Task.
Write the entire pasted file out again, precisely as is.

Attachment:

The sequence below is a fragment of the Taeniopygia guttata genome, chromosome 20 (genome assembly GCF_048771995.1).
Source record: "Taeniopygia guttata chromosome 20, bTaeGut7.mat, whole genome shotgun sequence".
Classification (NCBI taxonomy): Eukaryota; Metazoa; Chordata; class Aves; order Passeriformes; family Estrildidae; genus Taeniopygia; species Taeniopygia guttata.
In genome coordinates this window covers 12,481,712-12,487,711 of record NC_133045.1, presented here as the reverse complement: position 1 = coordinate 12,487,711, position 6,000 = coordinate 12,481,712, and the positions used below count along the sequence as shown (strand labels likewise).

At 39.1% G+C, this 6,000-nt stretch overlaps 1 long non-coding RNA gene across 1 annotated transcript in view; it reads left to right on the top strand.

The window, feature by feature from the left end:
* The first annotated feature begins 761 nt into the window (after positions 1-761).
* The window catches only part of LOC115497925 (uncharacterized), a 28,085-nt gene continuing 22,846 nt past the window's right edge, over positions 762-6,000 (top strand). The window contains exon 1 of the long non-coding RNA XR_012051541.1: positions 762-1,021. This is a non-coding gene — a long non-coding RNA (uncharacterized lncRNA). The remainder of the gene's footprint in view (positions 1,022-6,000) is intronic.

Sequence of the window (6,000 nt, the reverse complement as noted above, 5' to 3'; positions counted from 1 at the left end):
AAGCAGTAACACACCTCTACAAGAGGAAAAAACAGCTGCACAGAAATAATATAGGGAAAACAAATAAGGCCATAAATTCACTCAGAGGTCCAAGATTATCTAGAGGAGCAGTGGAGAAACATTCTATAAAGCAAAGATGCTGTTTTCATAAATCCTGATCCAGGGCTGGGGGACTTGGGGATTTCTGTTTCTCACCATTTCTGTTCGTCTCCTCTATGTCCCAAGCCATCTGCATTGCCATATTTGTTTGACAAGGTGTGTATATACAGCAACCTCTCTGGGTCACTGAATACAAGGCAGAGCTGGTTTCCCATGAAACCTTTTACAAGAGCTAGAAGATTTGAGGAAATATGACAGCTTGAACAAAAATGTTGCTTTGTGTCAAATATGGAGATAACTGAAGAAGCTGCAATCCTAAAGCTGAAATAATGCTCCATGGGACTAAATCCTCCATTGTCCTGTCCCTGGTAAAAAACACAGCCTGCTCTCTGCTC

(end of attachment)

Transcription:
The sequence below is a fragment of the Taeniopygia guttata genome, chromosome 20 (genome assembly GCF_048771995.1).
Source record: "Taeniopygia guttata chromosome 20, bTaeGut7.mat, whole genome shotgun sequence".
Classification (NCBI taxonomy): Eukaryota; Metazoa; Chordata; class Aves; order Passeriformes; family Estrildidae; genus Taeniopygia; species Taeniopygia guttata.
In genome coordinates this window covers 12,481,712-12,487,711 of record NC_133045.1, presented here as the reverse complement: position 1 = coordinate 12,487,711, position 6,000 = coordinate 12,481,712, and the positions used below count along the sequence as shown (strand labels likewise).

At 39.1% G+C, this 6,000-nt stretch overlaps 1 long non-coding RNA gene across 1 annotated transcript in view; it reads left to right on the top strand.

The window, feature by feature from the left end:
* The first annotated feature begins 761 nt into the window (after positions 1-761).
* The window catches only part of LOC115497925 (uncharacterized), a 28,085-nt gene continuing 22,846 nt past the window's right edge, over positions 762-6,000 (top strand). The window contains exon 1 of the long non-coding RNA XR_012051541.1: positions 762-1,021. This is a non-coding gene — a long non-coding RNA (uncharacterized lncRNA). The remainder of the gene's footprint in view (positions 1,022-6,000) is intronic.

Sequence of the window (6,000 nt, the reverse complement as noted above, 5' to 3'; positions counted from 1 at the left end):
AAGCAGTAACACACCTCTACAAGAGGAAAAAACAGCTGCACAGAAATAATATAGGGAAAACAAATAAGGCCATAAATTCACTCAGAGGTCCAAGATTATCTAGAGGAGCAGTGGAGAAACATTCTATAAAGCAAAGATGCTGTTTTCATAAATCCTGATCCAGGGCTGGGGGACTTGGGGATTTCTGTTTCTCACCATTTCTGTTCGTCTCCTCTATGTCCCAAGCCATCTGCATTGCCATATTTGTTTGACAAGGTGTGTATATACAGCAACCTCTCTGGGTCACTGAATACAAGGCAGAGCTGGTTTCCCATGAAACCTTTTACAAGAGCTAGAAGATTTGAGGAAATATGACAGCTTGAACAAAAATGTTGCTTTGTGTCAAATATGGAGATAACTGAAGAAGCTGCAATCCTAAAGCTGAAATAATGCTCCATGGGACTAAATCCTCCATTGTCCTGTCCCTGGTAAAAAACACAGCCTGCTCTCTGCTC